Frequently Asked Questions

How is GraalVM Licensed?

Oracle GraalVM is licensed under GraalVM Free Terms and Conditions (GFTC) including License for Early Adopter Versions. Subject to the conditions in the license, including the License for Early Adopter Versions, the GFTC is intended to permit use by any user including commercial and production use. Redistribution is permitted as long as it is not for a fee. Oracle GraalVM is also free to use on Oracle Cloud Infrastructure. For more information about Oracle GraalVM licensing, see the Oracle Java SE Licensing FAQ.

GraalVM Community Edition is distributed under version 2 of the GNU General Public License with the “Classpath” Exception. We also recommend checking the licenses of the individual GraalVM components (which are generally derivative of the license of a particular language).

Where Should I Report Bugs, Security Issues, or Enhancement Requests?

Please report any bugs or enhancement requests for GraalVM Community using GitHub Issues. Report Oracle GraalVM bugs or enhancement requests via My Oracle Support.

Any security vulnerabilities in either Oracle GraalVM or GraalVM Community should only be reported via email to Please consult our Reporting Vulnerabilities guide for more information on reporting security vulnerabilities. Do not use GitHub Issues to report security issues.

How do I Contribute to GraalVM?

We welcome contributions to GraalVM from the community and are thankful for past contributions both big and small. There are two common ways to contribute:

See how to become a GraalVM contributor. If you wish to contribute to the documentation, please check this guide.

How Can I Receive Updates about GraalVM?

We maintain three mailing lists:

  • – a low traffic announcement list used by the project maintainers;
  • – an open source user mailing list for general questions and discussions;
  • – a list for contributors and language implementors.

Additional ways to stay up-to-date with GraalVM development are to track GraalVM at the Medium blogging platform, follow the @graalvm Twitter handle, or watch the repository.

How Do I Get Support Updates?

Comprehensive Oracle GraalVM support is provided by the Oracle GraalVM team via My Oracle Support. Please verify if support services are activated with your account.

What is the GraalVM Release Schedule?

Starting with JDK 20 in June 2023, GraalVM will follow the JDK’s six-month release cadence. In addition, starting with JDK 20, GraalVM releases will only support the latest JDK version (just as Oracle OpenJDK releases do). This will simplify the choice of versions and ensure that developers have access to the latest Java features with each GraalVM release. Check the GraalVM release calendar.

As part of this alignment, GraalVM will adopt the JDK’s release numbering scheme based on the supported Java version. To avoid confusion with older releases, new releases will be named GraalVM for JDK <Java version>, for example GraalVM for JDK 20.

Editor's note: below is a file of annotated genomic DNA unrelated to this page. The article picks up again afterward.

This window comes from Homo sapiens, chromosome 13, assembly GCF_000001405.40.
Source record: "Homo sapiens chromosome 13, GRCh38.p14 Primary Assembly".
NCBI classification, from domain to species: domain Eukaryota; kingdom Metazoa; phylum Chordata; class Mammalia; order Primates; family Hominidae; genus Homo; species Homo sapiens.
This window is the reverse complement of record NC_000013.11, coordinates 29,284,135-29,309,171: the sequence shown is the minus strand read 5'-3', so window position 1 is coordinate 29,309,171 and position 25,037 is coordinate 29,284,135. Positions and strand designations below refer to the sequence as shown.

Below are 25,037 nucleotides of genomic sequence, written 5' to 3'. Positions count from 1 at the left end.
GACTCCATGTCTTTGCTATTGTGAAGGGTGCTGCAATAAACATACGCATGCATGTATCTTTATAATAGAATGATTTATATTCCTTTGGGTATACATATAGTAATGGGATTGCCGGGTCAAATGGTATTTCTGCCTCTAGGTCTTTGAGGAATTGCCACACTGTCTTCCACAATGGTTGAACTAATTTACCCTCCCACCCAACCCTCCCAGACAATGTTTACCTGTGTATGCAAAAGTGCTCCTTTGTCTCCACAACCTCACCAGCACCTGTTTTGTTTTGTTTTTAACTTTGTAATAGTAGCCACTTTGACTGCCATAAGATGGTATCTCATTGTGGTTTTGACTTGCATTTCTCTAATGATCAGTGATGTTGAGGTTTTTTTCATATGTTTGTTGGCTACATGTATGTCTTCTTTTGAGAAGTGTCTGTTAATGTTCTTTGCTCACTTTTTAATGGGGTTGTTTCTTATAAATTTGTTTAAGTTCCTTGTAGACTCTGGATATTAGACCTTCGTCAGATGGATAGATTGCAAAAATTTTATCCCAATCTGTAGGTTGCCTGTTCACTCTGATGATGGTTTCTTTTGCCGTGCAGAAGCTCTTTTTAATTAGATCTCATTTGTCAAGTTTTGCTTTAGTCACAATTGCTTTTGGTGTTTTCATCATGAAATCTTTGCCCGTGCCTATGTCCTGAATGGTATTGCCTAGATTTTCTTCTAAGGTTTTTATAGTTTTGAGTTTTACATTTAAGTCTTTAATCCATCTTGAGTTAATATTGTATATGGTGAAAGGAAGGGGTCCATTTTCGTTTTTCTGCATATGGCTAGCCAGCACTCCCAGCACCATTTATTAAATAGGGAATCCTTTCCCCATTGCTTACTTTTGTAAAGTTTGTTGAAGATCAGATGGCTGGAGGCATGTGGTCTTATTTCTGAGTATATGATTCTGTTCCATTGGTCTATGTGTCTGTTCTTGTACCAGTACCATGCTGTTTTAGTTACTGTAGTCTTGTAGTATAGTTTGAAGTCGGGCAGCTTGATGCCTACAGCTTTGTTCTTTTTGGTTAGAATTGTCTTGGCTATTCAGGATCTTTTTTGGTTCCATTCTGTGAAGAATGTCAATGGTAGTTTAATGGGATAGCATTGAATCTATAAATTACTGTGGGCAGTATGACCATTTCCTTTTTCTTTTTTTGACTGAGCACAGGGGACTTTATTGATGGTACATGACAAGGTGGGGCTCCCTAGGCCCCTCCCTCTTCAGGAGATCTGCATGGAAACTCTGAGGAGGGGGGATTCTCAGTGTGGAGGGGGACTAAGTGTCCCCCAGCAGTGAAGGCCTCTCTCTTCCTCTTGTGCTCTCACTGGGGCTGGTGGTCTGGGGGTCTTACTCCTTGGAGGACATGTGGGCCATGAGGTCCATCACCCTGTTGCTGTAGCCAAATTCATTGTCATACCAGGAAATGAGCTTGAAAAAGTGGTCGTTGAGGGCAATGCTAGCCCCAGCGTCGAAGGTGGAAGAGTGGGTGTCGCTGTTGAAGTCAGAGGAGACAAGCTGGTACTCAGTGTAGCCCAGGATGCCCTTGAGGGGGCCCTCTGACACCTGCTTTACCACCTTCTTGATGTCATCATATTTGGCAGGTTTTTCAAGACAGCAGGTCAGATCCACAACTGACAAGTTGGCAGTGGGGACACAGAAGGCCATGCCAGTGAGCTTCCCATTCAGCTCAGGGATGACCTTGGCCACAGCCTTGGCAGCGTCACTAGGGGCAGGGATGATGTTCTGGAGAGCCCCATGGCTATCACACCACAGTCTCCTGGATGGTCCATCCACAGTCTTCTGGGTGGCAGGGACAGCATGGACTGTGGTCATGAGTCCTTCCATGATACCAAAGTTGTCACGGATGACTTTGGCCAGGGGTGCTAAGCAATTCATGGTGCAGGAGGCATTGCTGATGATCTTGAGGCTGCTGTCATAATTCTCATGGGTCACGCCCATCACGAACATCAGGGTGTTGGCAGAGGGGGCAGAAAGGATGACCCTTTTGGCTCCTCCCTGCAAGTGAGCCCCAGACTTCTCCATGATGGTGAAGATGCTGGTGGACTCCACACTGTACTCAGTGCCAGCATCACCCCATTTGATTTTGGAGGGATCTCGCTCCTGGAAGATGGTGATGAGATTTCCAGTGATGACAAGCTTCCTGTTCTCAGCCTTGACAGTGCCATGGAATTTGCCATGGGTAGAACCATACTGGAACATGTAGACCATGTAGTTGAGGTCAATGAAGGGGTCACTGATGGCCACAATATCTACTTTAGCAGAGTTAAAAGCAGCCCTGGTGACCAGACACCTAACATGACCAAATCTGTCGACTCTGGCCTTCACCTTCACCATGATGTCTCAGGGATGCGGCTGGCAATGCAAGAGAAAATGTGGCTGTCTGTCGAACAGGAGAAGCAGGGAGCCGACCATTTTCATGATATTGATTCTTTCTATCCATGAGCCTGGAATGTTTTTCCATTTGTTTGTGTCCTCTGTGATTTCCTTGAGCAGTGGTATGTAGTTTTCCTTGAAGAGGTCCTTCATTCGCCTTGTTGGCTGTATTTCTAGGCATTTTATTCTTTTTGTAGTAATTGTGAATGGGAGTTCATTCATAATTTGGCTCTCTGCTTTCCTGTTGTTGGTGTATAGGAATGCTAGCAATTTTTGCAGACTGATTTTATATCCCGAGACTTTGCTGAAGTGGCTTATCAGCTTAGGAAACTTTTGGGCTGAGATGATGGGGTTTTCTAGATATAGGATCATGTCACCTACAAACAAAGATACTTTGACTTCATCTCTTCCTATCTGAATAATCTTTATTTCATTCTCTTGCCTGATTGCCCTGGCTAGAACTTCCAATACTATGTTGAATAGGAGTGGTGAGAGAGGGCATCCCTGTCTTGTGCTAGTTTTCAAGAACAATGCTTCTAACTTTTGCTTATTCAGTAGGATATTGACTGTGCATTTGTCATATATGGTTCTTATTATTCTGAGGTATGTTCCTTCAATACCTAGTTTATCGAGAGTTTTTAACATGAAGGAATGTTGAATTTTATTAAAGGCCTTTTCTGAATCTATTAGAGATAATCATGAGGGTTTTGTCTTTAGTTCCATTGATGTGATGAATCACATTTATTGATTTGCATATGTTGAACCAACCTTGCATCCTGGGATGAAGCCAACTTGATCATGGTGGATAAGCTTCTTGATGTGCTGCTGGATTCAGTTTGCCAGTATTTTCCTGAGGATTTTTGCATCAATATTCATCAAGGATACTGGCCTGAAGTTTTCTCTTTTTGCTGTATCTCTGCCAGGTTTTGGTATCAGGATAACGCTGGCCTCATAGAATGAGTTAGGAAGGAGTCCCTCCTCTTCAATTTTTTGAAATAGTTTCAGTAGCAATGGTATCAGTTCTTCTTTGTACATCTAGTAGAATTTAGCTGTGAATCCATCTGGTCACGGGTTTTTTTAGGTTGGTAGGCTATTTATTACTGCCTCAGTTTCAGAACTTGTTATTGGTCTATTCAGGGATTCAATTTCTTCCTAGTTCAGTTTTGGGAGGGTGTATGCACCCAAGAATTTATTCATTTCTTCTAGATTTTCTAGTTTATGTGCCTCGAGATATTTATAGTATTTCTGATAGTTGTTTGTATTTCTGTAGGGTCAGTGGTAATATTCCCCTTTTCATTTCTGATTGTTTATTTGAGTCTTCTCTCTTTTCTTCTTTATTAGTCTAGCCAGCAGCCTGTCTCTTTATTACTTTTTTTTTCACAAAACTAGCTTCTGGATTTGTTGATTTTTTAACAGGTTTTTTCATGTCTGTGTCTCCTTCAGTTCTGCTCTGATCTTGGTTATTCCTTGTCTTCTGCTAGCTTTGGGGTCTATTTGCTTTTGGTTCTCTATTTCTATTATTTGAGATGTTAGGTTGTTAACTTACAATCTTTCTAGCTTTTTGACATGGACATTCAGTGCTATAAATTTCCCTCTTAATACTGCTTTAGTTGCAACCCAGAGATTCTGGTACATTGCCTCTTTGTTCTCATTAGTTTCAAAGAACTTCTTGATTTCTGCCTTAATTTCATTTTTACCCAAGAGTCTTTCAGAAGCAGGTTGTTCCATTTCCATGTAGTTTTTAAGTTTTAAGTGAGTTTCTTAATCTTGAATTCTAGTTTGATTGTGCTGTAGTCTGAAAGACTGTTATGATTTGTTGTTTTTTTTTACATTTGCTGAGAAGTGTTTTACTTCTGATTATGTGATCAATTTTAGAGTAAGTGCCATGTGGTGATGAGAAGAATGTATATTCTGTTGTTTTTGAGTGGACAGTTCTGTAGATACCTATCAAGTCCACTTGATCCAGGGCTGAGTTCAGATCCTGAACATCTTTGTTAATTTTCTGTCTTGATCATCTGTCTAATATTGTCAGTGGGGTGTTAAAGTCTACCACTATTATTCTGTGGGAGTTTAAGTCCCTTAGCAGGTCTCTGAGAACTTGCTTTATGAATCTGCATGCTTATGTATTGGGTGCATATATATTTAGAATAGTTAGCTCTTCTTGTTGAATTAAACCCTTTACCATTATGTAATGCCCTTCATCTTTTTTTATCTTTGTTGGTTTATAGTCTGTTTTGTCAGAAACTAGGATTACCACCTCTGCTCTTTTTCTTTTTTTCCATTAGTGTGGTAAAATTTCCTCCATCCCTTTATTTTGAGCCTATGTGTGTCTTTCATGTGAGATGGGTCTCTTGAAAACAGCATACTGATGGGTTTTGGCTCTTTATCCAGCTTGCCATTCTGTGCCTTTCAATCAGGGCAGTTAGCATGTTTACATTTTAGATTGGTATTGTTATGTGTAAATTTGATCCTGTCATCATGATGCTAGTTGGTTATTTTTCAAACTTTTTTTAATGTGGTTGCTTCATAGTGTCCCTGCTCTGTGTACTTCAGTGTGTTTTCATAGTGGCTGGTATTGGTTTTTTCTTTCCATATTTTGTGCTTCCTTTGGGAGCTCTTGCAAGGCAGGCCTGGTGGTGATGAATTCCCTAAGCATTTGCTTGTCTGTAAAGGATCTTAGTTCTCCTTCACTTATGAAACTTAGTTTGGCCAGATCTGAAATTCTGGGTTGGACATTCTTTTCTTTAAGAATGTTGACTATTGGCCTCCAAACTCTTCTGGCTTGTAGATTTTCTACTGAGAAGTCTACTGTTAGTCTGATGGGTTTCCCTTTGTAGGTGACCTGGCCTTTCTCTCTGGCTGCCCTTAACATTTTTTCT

What Are the Available Distributions of GraalVM?

GraalVM is available as Oracle GraalVM and GraalVM Community Edition. Oracle GraalVM is based on Oracle JDK, whereas GraalVM Community Edition is based on OpenJDK. Oracle GraalVM can be downloaded from Oracle Java Downloads. GraalVM Community Edition can be obtained from GraalVM releases on GitHub.

There are also downstream distributions of GraalVM Community Edition from:

Which Microservice Frameworks Employ GraalVM Native Image?

Several Java microservice frameworks have accepted the GraalVM Native Image technology as a platform. Examples include: Micronaut, Spring, Helidon, and Quarkus. For these frameworks Native Image significantly reduces the startup time and runtime memory requirements.

See Frameworks Ready for Native Image.

Will GraalVM be Part of OpenJDK?

Oracle announced in October 2022 that it is contributing the most applicable portions of the GraalVM just-in-time compiler and Native Image to OpenJDK to more closely align the development of the GraalVM technologies with that of Java.

To deliver on the announcements, a new project Galahad has been proposed. Galahad will initially focus on the continued development and integration of the Graal just-in-time (JIT) compiler as an alternative to the existing HotSpot JIT compiler for possible inclusion in a future OpenJDK release. Later steps will target contributions related to the GraalVM Native Image technology, which will make it possible to compile the Graal JIT compiler ahead-of-time (AOT) so that it is available instantly at JVM start.

Are There Existing Real-World Production Deployments of GraalVM?

Several production deployments of GraalVM exist today. See the Use Cases section on GraalVM’s home page.

We thank early adopters of our technology who give us feedback on the project and help us develop new features.

Connect with us